The current inflationary environment, coupled with the bond market upheaval caused by interest rates we have not seen since before the Great Financial Crisis and increased global political instability, have prompted many wealthy families to search for more rewarding portfolio solutions compared to the traditional stock/bond portfolio. Some are turning to the trail blazing example of U.S. college endowment funds such as Yale’s and Harvard’s, which have been leaders in the quest for higher returning portfolios.
The returns of such endowments have been enviable. For the 20 years ended June 30, 2022, the Yale and Harvard Endowments earned annual average returns of 12.0% and ~11.0% respectively. These numbers soundly trounce the 8.3% return of a traditional portfolio comprised of 40% bonds and 60% stocks. It isn’t only Yale and Harvard that excelled — the average large U.S. college endowment returned 9.4% annually. To put this into a Canadian context, global balanced mutual funds here over the same period earned an unremarkable 5.95% per annum.
1. The 40/60 Traditional Portfolio is Not Enough
It is the thoughtful pursuit of growth that drives endowments’ stellar returns, but why exactly did endowments shoot ahead of other investors? Because, by patiently hunting for higher long-term returns, they were pioneers in moving beyond the traditional staples of publicly traded bonds and stocks by shifting into alternative asset classes. By investing in real estate, commodities, timberland, farmland, energy, infrastructure, private equity and hedge funds, they were able to create a unique blend of diversification and growth. In fact, alternative assets now account for up to 40-50% of today’s endowment assets, whereas alternatives accounted for a meager 3% in 1992. These days, alternatives are “alternatives” in name only. They are vital to superior long-term risk adjusted performance of portfolios.
2. Bonds Are Not the Low-Risk Investment You Once Thought
The painful losses of the global bond market in 2022, nearing has highlighted that bonds are not as low risk as many people thought. Instead of bonds, many endowments have turned to hedge funds for diversification and a measure of downside protection. In fact, in 2022, 22% of endowment assets were invested in hedge funds. You only have to glance at the asset mix of college endowments to see how different it is from that of the typical investor. Fixed-income assets play a minor role, constituting only 11.1% of the average endowment portfolio in 2021. As noted in Yale’s 2020 Endowment Report, “the university’s vulnerability to inflation further directs the Endowment away from fixed income and toward equity instruments. Hence, more than 90% of the Endowment is targeted for investment in assets expected to produce equity-like returns.”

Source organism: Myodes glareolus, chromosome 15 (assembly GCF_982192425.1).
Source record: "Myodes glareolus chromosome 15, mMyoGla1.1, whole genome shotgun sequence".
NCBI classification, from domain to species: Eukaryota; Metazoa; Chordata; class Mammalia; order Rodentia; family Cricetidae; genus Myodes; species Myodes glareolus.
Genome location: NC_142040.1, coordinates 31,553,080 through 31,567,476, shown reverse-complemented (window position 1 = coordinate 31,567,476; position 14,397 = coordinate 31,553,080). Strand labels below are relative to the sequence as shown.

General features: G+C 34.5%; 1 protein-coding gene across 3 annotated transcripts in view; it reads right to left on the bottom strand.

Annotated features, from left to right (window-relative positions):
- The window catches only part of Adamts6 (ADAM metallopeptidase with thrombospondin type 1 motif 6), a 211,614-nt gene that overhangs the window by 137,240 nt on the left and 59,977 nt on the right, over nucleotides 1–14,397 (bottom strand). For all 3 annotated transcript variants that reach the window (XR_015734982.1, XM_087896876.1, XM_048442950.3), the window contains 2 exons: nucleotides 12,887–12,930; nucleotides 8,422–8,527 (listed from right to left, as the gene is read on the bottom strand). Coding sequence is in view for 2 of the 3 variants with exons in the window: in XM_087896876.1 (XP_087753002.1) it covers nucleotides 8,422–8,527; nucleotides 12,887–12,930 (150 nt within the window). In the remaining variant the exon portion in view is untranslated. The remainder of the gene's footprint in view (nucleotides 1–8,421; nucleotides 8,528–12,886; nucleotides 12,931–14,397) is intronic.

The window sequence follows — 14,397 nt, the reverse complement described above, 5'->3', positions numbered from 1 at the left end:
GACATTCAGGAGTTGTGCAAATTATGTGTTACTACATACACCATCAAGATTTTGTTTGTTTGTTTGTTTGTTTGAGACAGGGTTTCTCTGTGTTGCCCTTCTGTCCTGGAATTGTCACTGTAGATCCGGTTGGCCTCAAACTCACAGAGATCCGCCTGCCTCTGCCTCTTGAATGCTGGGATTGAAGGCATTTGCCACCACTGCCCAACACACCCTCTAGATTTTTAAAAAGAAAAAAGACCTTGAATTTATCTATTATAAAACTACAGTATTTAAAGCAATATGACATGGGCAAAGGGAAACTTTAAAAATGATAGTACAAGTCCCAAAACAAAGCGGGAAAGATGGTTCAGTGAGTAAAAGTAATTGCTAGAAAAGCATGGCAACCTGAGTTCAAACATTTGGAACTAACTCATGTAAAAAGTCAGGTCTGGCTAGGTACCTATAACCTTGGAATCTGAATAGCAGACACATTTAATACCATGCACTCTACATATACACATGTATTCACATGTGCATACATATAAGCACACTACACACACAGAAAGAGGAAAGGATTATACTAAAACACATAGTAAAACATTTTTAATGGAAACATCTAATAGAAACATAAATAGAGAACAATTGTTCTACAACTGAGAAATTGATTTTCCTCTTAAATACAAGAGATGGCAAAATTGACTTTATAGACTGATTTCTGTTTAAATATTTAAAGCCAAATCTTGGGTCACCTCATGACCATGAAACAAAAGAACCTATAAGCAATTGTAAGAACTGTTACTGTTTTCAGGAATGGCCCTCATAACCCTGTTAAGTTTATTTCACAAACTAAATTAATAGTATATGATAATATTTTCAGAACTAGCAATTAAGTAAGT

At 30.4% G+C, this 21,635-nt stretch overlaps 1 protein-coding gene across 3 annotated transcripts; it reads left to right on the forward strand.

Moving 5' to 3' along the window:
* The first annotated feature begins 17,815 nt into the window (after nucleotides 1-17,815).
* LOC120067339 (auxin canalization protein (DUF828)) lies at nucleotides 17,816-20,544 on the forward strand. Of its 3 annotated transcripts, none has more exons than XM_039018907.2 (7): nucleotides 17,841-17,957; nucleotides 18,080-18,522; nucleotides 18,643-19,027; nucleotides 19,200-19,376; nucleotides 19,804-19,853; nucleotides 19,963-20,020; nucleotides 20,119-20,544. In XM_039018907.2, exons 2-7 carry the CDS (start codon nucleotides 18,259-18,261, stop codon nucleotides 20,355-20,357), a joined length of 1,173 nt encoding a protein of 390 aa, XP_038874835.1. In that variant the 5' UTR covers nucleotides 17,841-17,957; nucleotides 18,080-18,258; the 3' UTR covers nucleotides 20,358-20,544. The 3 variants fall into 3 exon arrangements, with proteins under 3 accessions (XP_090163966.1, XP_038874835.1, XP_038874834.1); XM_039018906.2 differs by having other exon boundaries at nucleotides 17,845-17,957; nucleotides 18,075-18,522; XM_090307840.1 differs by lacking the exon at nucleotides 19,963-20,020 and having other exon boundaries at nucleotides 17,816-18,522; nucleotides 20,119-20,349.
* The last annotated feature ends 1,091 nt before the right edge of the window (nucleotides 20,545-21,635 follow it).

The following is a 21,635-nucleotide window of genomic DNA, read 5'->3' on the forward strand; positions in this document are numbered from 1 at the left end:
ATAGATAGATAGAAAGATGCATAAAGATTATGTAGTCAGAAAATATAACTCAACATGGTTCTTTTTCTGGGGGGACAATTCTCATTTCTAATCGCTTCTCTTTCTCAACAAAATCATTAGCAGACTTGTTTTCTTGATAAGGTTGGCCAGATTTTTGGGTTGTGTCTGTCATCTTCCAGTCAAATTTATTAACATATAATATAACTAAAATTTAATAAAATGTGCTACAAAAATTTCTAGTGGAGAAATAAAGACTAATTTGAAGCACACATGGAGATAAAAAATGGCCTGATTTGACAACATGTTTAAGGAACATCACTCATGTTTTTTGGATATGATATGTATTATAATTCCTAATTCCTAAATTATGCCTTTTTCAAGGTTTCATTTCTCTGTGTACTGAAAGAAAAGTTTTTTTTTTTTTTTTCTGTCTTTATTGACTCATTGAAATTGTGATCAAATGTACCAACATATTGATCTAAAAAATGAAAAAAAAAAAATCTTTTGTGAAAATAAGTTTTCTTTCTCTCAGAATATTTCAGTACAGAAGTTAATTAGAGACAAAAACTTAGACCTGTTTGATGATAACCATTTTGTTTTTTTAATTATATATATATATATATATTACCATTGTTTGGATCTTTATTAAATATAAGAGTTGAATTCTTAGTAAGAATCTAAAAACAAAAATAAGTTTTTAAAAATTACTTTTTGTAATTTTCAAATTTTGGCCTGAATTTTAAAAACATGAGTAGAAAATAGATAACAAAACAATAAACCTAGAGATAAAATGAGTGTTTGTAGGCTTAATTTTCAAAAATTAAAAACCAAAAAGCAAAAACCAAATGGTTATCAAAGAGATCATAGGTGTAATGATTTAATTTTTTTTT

3. Lengthen Your Investment Time Horizon
Wealthy families are realizing that clipping coupons from a traditional portfolio of bonds and stocks won’t cut the mustard in a period of sky-high inflation. Many are awakening to the reality they share the same challenges as college endowment funds — funding hefty and growing bills year in and year out while still wanting to build their capital over the long-term. Many wealthy investors are now increasing their allocations to private investments, hoping that these funds’ long-term horizon will offer a refuge from volatile public stocks and fixed-income. We’ve found that many of the wealthy families with whom we work are likewise lengthening their investment horizons. With their children now in early adulthood, a truly multi-generational plan is warranted. In turn, a longer time horizon lends itself to a growth-oriented investment strategy that includes a significant global equity weighting as well as alternative assets such a mortgage funds, direct real estate investment and private equity.
However, endowments’ uniquely diversified investment approach does not mean they are immune to the wills of today’s bear market. Yale’s endowment eked out a 0.08% return for 2022. “In such a volatile year for the world’s financial markets, we are pleased to have protected Yale’s capital,” said Matt Mendelsohn, Yale’s chief investment officer. “That said, we expect challenging times ahead as rising interest rates, inflation, and the geopolitical environment provide stiff headwinds.” Indeed, the lessons learned above from today’s major endowments may help your portfolio to weather the storm as well.
- Yale News, “Yale reports investment returns for fiscal 2022”, October 4th 2022.
- The Harvard Crimson, “Missing from Harvard’s Annual Endowment Report This Year: Underlying Data”, November 10th, 2022.
- Pensions & Investments, U.S. Endowment Returns Tracker, 2023.
- BlackRock, “A new era of portfolio construction for endowments”, 2021.
- Yale University, The Yale Endowment 2020.
- The Wall Street Journal, “Wealthy Investors Pile Into Private Equity to Escape Stock Volatility”, May 26th, 2022
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